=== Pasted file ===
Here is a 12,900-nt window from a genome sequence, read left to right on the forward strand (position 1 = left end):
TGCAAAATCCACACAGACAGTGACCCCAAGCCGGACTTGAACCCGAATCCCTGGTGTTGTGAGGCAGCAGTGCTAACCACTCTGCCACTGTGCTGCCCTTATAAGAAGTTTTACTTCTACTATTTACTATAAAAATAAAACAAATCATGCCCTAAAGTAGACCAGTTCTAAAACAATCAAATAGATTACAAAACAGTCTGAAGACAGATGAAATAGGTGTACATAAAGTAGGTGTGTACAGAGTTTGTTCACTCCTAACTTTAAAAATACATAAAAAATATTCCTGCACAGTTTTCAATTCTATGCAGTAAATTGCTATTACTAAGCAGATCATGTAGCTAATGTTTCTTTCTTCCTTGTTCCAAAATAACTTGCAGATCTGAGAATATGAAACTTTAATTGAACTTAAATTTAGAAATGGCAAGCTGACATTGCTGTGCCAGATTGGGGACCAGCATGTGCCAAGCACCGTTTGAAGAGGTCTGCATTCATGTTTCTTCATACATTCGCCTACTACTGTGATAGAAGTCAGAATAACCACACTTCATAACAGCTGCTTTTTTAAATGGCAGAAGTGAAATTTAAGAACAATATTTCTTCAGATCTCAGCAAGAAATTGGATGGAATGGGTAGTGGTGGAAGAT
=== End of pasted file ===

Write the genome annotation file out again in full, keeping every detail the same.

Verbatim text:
Here is a 12,900-nt window from a genome sequence, read left to right on the forward strand (position 1 = left end):
TGCAAAATCCACACAGACAGTGACCCCAAGCCGGACTTGAACCCGAATCCCTGGTGTTGTGAGGCAGCAGTGCTAACCACTCTGCCACTGTGCTGCCCTTATAAGAAGTTTTACTTCTACTATTTACTATAAAAATAAAACAAATCATGCCCTAAAGTAGACCAGTTCTAAAACAATCAAATAGATTACAAAACAGTCTGAAGACAGATGAAATAGGTGTACATAAAGTAGGTGTGTACAGAGTTTGTTCACTCCTAACTTTAAAAATACATAAAAAATATTCCTGCACAGTTTTCAATTCTATGCAGTAAATTGCTATTACTAAGCAGATCATGTAGCTAATGTTTCTTTCTTCCTTGTTCCAAAATAACTTGCAGATCTGAGAATATGAAACTTTAATTGAACTTAAATTTAGAAATGGCAAGCTGACATTGCTGTGCCAGATTGGGGACCAGCATGTGCCAAGCACCGTTTGAAGAGGTCTGCATTCATGTTTCTTCATACATTCGCCTACTACTGTGATAGAAGTCAGAATAACCACACTTCATAACAGCTGCTTTTTTAAATGGCAGAAGTGAAATTTAAGAACAATATTTCTTCAGATCTCAGCAAGAAATTGGATGGAATGGGTAGTGGTGGAAGAT